Magazine article Guitar Player

Gary Brawer on Maintenance: The Things We Do for Trems, Pt. 2

Magazine article Guitar Player

Gary Brawer on Maintenance: The Things We Do for Trems, Pt. 2

Article excerpt

LAST TIME AROUND WE looked at some trem-related products on the market, so let's talk about a few D-I-Y trem tips that might help you out in a pinch.

Here's a way to quickly disable your floating trem temporarily, which is something you may want to do when recording some heavy rhythm tracks or whenever you need extra tuning stability. With a floating system, notes can go flat from the pick hitting the strings, and then the bridge snaps back, giving you some out-of-tune notes and often a "boing" noise. Take something like a guitar knob, pencil eraser, or shape a piece of wood, and put it under the back of the trem, keeping it at a neutral height so if you pulled up on the arm the rear of the trem would be held up. Tighten the springs or add a spring to hold the trem against the new "block." Only use enough tension to keep the trem in place so it will not move when bending a string. A more permanent solution is to shape a piece of wood to fit between the trem block and body in the trem spring cavity. Glue or screw it in place for easy removal. A tip for fitting the wood block squarely to the trem block: Take a piece of 180 grit sandpaper and cut it in a 4" long strip just wider than the trem block. Push down on the trem arm and insert the sandpaper, with the rough side facing the new wood block, let go of the arm and evenly pull the sandpaper out, sanding the protruding areas off to make a perfectly mated block.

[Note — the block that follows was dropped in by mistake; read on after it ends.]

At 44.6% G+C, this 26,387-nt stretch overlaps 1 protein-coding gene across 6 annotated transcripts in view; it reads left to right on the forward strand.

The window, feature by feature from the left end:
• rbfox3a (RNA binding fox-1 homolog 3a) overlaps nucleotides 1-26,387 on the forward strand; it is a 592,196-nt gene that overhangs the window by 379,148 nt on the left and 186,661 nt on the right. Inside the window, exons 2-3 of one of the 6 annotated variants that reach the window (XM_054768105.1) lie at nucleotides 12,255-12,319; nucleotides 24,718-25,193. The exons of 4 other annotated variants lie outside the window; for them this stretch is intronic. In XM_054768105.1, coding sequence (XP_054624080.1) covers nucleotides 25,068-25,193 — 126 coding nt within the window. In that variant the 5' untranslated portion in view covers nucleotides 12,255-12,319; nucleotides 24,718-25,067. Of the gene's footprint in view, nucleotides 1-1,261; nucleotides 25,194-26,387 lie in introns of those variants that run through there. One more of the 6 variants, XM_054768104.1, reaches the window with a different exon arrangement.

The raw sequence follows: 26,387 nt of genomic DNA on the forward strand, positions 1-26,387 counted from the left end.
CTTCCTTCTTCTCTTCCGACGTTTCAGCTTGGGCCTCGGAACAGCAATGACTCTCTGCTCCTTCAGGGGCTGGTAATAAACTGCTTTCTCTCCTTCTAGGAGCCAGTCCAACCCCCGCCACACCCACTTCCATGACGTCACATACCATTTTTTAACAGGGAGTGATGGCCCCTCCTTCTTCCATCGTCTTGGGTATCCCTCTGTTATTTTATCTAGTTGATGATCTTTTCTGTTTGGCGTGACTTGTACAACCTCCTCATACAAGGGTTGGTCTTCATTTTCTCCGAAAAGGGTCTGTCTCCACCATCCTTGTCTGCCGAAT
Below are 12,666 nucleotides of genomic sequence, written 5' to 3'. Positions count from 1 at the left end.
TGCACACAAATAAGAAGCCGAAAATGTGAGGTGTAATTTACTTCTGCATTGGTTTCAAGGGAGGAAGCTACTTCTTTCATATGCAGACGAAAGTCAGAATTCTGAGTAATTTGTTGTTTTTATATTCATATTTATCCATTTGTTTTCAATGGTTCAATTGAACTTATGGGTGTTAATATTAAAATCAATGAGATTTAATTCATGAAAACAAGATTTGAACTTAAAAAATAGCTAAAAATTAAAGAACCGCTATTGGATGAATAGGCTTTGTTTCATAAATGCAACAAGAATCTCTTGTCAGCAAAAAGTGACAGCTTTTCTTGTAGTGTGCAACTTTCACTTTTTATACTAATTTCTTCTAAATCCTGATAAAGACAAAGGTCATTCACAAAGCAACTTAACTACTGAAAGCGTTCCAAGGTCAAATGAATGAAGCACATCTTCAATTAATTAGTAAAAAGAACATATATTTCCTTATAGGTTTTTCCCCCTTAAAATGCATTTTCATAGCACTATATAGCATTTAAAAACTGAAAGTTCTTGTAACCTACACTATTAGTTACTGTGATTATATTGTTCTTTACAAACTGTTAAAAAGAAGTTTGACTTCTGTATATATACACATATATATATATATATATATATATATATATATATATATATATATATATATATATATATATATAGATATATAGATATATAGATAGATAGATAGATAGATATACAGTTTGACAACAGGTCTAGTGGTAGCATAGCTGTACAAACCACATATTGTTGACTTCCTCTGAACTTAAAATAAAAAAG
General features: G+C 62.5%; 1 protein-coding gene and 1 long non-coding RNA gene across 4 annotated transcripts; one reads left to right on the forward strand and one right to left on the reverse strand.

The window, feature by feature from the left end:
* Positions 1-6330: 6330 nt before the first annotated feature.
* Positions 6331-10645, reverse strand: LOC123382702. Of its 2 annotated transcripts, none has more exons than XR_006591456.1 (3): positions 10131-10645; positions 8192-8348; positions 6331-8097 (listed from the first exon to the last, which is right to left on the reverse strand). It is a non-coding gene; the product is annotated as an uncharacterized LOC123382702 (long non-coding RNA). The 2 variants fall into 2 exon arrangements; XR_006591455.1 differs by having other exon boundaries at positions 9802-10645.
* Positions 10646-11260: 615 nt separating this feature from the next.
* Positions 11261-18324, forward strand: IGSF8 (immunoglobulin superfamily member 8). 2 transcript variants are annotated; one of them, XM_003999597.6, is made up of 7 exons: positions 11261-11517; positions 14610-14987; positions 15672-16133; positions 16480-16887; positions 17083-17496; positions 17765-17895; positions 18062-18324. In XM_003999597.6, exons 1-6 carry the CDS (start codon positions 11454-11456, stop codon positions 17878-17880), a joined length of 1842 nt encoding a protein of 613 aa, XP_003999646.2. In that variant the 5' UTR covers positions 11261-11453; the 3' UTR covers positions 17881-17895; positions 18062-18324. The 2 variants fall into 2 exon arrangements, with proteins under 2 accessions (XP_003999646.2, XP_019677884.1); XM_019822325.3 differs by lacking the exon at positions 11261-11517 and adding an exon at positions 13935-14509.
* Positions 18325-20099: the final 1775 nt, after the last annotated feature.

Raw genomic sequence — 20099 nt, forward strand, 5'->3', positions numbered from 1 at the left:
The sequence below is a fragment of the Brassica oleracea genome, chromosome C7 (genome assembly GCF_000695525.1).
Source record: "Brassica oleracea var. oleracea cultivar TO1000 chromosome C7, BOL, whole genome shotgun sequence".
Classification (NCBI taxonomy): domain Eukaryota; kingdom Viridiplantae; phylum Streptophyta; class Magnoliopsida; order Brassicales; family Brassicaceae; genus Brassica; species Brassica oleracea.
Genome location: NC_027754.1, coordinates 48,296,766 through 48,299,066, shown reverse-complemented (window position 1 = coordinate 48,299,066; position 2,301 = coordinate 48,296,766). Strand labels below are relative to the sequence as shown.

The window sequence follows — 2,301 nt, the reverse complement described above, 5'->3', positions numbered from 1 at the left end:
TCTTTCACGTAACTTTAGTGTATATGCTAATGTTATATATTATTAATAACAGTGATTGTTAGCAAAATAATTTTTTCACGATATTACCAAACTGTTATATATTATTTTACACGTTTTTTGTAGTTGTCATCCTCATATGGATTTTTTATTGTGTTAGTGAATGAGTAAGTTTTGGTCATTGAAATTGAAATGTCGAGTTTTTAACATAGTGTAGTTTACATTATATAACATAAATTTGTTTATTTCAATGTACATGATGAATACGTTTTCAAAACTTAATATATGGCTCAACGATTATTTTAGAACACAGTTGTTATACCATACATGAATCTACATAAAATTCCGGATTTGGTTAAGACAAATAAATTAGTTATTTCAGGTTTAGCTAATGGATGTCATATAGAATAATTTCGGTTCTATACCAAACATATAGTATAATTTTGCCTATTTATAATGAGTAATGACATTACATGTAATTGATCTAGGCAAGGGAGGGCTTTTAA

On this same subject, we've also determined that the weight and length of the trem arm adds to the boing factor. …

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